Just a few days after Colombia’s president, Juan Manuel Santos, signed a historic peace treaty with the Revolutionary Armed Forces of Colombia (known as FARC), a nation-wide referendum voted it down on October 2, 2016 by slim margin, 50.25 to 49.75 percent. While this result may not represent what the majority of Colombian citizens feel—only 38 percent voted and the “No’s” won only by a small margin—the result is valid.
Cultural Survival Quarterly Magazine
In late October 2016, the International Funders for Indigenous Peoples’ (IFIP) dedicated the Latin America Indigenous Funders Conference in honor of Berta Cáceres, the recently slain Honduran activist, Council of Popular and Indigenous Organizations of Honduras (COPINH) co-founder, and 2015 Goldman Environmental Prize winner.
The Ngäbe Bugle people reside in western Panama. Together they are two of the seven original peoples that survived the Spanish conquest and subsequent colonization of Panama. At the close of the 20th century, the Ngäbe Bugle achieved a designation protecting their lands as an autonomous territory. Law 10, signed in 1997, created the region known as the Comarca Ngäbe Bugle and protected approximately 7,000 square kilometers of their ancestral land. Since then, these communities have been fighting to defend the integrity of this land.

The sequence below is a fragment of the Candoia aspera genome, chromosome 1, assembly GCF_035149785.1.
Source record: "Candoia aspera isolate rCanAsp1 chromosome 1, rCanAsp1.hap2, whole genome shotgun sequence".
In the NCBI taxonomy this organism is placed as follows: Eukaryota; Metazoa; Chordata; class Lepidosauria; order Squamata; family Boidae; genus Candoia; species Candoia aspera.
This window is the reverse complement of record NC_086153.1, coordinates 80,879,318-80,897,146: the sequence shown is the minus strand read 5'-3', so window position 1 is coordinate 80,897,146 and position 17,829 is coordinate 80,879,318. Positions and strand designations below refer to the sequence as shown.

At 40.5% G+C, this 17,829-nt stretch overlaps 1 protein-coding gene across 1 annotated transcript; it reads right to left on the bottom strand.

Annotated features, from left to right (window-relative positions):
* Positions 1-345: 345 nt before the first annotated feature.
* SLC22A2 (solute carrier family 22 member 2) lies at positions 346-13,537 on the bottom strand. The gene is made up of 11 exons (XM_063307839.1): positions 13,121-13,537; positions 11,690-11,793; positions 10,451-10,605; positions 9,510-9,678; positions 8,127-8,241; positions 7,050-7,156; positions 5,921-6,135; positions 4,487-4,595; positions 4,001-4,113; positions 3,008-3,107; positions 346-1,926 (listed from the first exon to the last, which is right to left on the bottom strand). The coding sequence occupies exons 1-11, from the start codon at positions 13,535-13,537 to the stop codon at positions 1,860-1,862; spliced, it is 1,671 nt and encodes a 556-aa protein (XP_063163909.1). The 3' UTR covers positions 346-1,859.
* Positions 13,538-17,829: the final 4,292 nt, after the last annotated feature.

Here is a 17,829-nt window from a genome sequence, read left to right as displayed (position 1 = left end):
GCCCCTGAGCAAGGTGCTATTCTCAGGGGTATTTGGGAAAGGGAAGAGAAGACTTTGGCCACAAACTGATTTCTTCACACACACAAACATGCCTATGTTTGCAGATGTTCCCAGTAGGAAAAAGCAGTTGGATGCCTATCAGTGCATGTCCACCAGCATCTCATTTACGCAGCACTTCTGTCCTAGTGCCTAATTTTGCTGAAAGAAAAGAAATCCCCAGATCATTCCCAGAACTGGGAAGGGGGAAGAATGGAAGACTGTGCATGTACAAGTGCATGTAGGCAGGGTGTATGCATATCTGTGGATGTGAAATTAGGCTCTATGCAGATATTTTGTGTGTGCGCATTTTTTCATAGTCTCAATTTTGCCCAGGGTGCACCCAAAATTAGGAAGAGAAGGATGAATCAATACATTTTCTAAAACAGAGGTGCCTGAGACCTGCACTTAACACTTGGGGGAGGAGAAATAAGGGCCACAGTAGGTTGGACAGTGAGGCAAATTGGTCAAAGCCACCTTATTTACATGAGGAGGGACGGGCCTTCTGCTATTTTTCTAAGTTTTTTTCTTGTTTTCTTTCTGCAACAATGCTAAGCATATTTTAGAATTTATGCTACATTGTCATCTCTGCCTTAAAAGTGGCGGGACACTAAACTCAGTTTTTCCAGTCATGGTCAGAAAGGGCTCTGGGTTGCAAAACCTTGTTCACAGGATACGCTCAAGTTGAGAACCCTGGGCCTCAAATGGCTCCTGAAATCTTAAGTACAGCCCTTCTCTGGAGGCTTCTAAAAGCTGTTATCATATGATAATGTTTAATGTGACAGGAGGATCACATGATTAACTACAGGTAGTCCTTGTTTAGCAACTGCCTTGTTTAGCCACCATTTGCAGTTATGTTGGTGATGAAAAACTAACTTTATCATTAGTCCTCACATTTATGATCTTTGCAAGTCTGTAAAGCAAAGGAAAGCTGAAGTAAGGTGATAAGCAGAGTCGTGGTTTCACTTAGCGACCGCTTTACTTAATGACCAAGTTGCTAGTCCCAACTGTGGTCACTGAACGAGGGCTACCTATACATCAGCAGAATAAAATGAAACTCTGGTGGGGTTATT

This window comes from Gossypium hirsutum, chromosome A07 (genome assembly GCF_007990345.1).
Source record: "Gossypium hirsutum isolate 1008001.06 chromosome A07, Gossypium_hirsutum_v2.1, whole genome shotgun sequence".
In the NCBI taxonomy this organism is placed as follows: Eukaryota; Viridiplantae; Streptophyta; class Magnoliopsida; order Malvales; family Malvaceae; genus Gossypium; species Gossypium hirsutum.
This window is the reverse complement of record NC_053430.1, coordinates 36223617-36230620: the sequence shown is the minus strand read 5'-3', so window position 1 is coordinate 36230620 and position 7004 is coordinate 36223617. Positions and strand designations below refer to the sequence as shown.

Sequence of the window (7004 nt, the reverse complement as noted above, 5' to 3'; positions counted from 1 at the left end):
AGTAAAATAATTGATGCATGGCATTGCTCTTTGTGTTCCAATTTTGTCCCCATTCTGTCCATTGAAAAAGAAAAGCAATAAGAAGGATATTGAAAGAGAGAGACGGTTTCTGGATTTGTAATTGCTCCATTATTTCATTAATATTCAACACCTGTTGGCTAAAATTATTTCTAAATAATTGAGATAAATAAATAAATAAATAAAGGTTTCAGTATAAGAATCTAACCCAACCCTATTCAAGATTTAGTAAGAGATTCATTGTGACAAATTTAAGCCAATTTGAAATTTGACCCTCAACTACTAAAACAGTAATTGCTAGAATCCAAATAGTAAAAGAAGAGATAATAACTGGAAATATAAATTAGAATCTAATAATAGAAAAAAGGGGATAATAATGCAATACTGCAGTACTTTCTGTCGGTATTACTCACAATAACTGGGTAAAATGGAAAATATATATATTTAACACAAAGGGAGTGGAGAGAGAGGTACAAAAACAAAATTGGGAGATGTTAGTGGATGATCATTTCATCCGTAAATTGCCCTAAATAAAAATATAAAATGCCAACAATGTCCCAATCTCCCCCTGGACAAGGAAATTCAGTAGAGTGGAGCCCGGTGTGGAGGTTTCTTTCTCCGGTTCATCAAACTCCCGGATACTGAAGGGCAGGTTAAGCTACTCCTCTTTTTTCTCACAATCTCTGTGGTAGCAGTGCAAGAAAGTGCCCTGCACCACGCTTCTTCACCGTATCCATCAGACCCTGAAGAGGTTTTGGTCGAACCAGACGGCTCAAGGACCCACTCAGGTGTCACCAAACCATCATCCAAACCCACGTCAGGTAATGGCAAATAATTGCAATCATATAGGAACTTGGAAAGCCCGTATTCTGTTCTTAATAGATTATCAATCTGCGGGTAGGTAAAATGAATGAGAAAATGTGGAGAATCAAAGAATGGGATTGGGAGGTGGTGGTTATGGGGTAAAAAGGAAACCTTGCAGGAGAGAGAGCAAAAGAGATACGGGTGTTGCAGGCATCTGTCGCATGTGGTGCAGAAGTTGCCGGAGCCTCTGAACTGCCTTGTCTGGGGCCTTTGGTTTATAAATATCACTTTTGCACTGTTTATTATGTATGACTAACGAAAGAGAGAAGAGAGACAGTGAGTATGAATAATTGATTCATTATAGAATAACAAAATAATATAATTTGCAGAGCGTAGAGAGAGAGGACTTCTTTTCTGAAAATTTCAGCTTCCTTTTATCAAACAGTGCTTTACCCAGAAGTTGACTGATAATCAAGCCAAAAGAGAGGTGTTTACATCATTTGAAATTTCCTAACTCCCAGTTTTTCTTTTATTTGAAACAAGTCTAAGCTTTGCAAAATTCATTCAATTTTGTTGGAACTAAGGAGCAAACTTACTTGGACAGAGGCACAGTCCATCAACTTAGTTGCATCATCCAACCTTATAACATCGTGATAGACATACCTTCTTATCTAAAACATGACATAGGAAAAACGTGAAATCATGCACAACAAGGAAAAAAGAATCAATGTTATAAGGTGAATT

Caroline Olory 2004 Equator Prize Winner Atumatu Ekuri (Ekuri Initiative), Nigeria
Anoop Pushkaran Krishnamma 2002 Equator Prize Winner Kerala Kani Community Welfare Trust, India
Osvaldo Munguia 2002 Equator Prize Winner Agencia para el Desarrollo de la Mosquitia (MOPAWI)/Agency for the Development of the Mosquitia, Honduras
Henry Kaniki 2008 Equator Prize Winner Arnavon Community Marine Conservation Area (ACMCA), Solomon Islands
The blood of Mother Earth is the sacred river. Her blood flows giving life to the animals, plants, mountains, and humanity. To us, the Maya, we honor our sacred water for one full day every twenty days, calling on the energy of Imox, the water, to help give us life and to cleanse and nurture us. Before we plant our sacred crops, we hold ceremonies to call on the rain to nourish all the seeds and to ask for permission for this planting.
Equator Prize winners speak about conservation efforts in their countries and the impact receiving this prize has had on their work.